Extending permitted development rights is not the way to tackle housing crisis, warns RIBA president

RIBA president Ben Derbyshire has attacked the government’s plans to further relax a planning rule that he warns has already led to a “drastic decline” in housing standards.

Ben Derbyshire

Source: Tom Campbell

Ben Derbyshire

It would lead to “shoddy, small and inadequate homes”, he said.

The government is proposing to allow more commercial spaces, including hot food takeaways, to be converted into homes without a planning application.

The reforms would increase the volume of development that can go ahead without the scrutiny of local planning authorities.

They would also allow people to build homes on top of commercial premises without having to seek consent.

The government said in 2016/17, nearly 18,900 new homes were delivered through permitted development rights (PD), or 8.5% of the total number of net additions. PDs were introduced in 2013 but have been opposed by many councils which wanted to protect office space in their boroughs.

But Derbyshire warned of the damaging consequences that would result from expanding a policy which had led to a drastic decline in standards across England.

He pointed to the case of Newbury House in Ilford which was exposed by Julia Park, BD’s housing columnist and the head of housing research at Levitt Bernstein.

She found that some of the homes in that former office block were just 13sq m, smaller than many hotel rooms. All are single-aspect and there are no balconies and no shared outdoor space for 100 residents.

>> Also read: A new low in office-to-residential conversions


Derbyshire said: “We need homes that are sustainable, long-lasting, affordable and contribute to the health and happiness of the people that live in them. These proposals would enable homes to be built without any scrutiny – undermining the planning system and resulting in a race to the bottom to create the cheapest possible housing. It is unacceptable that families end up living in developments like these, with not enough space to live well.

Newbury House

Newbury House


“If we are serious about tackling the housing crisis, creating homes that last and reforming the high street, we need a properly resourced planning system that enables local authorities to consider the merits of proposals on a case by case basis, not a policy that allows shoddy, small and inadequate homes.”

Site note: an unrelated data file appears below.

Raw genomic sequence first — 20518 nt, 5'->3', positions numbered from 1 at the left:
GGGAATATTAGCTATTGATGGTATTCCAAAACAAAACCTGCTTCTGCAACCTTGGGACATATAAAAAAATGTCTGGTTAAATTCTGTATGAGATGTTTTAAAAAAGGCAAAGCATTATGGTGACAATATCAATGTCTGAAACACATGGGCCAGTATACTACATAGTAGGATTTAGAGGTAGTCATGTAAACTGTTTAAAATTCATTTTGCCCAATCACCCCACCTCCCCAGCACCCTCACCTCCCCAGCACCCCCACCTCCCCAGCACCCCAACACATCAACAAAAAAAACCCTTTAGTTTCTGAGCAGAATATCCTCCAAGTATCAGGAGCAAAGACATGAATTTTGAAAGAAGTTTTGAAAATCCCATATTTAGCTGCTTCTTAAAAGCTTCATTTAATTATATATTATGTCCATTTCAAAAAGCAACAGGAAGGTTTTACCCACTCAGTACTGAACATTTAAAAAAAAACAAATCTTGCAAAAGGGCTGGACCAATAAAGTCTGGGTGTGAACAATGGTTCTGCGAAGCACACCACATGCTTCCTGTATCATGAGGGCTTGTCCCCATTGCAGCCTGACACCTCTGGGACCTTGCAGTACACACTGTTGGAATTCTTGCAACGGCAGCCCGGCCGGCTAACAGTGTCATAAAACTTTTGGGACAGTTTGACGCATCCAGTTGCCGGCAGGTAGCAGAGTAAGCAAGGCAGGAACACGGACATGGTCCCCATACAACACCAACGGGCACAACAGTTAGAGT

The government’s consultation document, Planning Reform: Supporting the High Street and Increasing the Delivery of New Homes, also proposes a new PD right allowing developers to demolish existing commercial buildings and replace them with housing.

It also wants to make it easier for the uses of high street premises to be switched – for instance between shops, restaurants and offices – or to include more community and leisure uses than before – such as gyms, libraries or healthcare – without having to seek permission.

The proposals would also make permanent two temporary PD rights that would expire this year. One allows the change of use from storage or distribution to residential use, while the other is for larger single-storey rear extensions to houses.

Richard Blyth, head of policy and research at the RTPI described the proposals as piecemeal, short-term measures that would not help declining high streets or deliver quality, affordable housing.

He added: “They are at odds with the government’s professed priorities in increasing quality developments and building safety, and they add to the financial burden of local councils.

“Permitted developments rights have been known to cause extensive problems. They are administrative tools which have been increasingly abused to achieve policy aims.

“The local planning process, backed by national planning frameworks, should be used instead to deliver the housing people want for its ability to exert better control over land use, design and infrastructure contributions as well as for its role in community participation.”